Perpetuating the tall poppy syndrome is like cutting down achievers for no other reason than to mask one’s own shortcomings and insecurities.

These sorts of social psychological processes — perhaps symptomatic of social injustice, economic disadvantage or disenfranchisement — are likely to occur in many social groups, including businesses, politics or even the school environment.

Some argue that the tall poppy syndrome is not broad resentment at other people’s success, but is rather a levelling social attitude, an attempt to deflate the pretensions of those who flaunt their success without due humility.

Do you think we have a tall poppy syndrome going on in our country? The more I read about it, the more familiar it sounds, similar to the online attacks.

The danger of this tall poppy syndrome is that it would lead to a culture of resentment, indirectly striving to celebrate mediocrity while putting down successful individuals and even ideas.

For Australians, it is said the syndrome is rooted in their culture; it had ruined the success of creative and energetic people and in the long run, hurt the economy.

A research has found that Australian high-performance school-age athletes became victims of the tall poppy syndrome.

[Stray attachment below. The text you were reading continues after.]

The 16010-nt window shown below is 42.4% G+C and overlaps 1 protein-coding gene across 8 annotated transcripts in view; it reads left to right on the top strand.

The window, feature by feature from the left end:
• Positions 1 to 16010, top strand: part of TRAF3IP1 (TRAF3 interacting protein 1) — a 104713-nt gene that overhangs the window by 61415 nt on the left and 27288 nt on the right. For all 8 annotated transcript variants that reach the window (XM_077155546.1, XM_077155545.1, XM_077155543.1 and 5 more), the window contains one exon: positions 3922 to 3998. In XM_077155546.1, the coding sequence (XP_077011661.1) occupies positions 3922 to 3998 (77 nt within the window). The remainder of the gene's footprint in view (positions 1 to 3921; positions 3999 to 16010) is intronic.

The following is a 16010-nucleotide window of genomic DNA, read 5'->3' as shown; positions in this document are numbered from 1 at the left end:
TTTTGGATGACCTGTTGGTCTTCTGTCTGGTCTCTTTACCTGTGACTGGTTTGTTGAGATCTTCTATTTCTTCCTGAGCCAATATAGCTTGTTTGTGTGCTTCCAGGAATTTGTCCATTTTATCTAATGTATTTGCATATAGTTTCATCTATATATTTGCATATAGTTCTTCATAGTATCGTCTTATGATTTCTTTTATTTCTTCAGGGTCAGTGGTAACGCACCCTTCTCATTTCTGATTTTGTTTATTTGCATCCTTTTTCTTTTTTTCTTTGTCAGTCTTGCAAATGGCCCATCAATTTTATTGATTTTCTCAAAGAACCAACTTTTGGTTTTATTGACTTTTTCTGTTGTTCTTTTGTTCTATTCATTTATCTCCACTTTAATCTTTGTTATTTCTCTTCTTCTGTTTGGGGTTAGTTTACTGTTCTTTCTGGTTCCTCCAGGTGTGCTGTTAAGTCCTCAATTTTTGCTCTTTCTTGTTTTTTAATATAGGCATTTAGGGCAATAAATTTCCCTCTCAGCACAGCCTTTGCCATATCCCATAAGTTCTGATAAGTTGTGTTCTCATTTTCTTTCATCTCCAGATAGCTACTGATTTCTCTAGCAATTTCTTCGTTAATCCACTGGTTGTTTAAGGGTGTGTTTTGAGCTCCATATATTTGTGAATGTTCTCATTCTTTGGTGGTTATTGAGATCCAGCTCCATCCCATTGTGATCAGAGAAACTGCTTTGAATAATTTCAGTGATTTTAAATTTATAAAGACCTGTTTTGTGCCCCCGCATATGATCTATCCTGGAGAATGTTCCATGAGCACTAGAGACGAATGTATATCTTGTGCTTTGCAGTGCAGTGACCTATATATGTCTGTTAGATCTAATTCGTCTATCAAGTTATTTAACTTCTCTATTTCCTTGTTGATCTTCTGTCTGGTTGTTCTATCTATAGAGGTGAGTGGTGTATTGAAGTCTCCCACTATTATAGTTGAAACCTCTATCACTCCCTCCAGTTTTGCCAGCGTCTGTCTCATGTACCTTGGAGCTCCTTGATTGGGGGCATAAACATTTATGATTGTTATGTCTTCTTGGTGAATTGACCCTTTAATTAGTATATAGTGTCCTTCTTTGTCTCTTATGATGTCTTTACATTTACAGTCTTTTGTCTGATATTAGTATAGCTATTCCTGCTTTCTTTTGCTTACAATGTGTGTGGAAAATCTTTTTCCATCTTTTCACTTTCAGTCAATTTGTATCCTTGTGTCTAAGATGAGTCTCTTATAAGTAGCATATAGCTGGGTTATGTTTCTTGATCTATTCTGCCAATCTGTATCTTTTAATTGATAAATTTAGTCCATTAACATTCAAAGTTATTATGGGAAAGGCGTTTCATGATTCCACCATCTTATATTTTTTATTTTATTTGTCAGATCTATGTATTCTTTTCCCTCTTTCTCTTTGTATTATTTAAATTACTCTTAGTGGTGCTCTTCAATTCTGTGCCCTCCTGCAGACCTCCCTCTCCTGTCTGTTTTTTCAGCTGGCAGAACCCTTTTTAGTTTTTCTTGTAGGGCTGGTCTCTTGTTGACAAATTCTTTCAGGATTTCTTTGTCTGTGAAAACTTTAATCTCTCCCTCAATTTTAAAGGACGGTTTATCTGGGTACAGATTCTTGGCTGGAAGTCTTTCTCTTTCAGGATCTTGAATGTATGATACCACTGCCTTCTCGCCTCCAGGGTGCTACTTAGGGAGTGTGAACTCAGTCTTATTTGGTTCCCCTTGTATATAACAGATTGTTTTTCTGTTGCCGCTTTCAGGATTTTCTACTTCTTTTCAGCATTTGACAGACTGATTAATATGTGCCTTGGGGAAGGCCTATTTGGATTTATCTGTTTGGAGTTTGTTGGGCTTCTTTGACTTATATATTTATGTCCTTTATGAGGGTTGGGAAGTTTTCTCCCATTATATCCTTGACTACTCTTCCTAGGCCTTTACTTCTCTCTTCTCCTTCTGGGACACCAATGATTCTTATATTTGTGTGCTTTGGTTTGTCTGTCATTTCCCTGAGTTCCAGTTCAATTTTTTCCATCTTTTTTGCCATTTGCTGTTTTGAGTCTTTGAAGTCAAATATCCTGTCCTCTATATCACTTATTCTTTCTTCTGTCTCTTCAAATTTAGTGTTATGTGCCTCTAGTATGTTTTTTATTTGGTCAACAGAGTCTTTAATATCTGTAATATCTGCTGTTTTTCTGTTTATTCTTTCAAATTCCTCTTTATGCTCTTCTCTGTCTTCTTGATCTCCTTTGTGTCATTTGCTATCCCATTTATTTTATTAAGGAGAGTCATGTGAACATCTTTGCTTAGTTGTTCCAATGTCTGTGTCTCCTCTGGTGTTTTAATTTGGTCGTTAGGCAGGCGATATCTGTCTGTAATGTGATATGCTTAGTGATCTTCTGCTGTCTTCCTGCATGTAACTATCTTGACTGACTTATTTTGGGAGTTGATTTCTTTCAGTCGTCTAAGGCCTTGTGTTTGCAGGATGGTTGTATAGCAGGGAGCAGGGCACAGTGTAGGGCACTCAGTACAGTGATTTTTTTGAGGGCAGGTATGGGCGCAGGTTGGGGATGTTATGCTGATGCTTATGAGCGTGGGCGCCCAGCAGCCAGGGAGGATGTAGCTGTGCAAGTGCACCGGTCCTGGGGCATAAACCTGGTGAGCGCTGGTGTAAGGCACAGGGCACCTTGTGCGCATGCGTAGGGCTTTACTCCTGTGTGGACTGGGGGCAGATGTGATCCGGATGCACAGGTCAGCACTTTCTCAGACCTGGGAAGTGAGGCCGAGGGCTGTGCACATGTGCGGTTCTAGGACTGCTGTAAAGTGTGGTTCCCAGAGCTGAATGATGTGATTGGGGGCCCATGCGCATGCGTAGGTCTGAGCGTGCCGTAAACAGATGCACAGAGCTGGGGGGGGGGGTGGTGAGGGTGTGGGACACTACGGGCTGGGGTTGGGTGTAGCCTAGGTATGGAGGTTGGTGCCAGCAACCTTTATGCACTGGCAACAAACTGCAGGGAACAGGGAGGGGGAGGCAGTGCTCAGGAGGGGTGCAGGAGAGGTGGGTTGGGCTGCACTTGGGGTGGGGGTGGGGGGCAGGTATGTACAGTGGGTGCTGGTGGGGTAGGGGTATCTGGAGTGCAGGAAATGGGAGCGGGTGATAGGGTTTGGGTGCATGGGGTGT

It revealed that these female athletes — competing at national and international sports events — were bullied at school about their sports achievements by less successful students. Findings indicated that the bullying had resulted in a detrimental impact on their school life and wellbeing.

It is quite common for us to identify the traditional patterns of bullying in school environments, which are usually of vulnerable children, such as those who had few friends or poor body image.

But, there is also the likelihood of victimisation even among high achievers, who might be ostracised or alienated by their peers. I won’t be surprised if similar bullying takes place in our schools and may affect more students.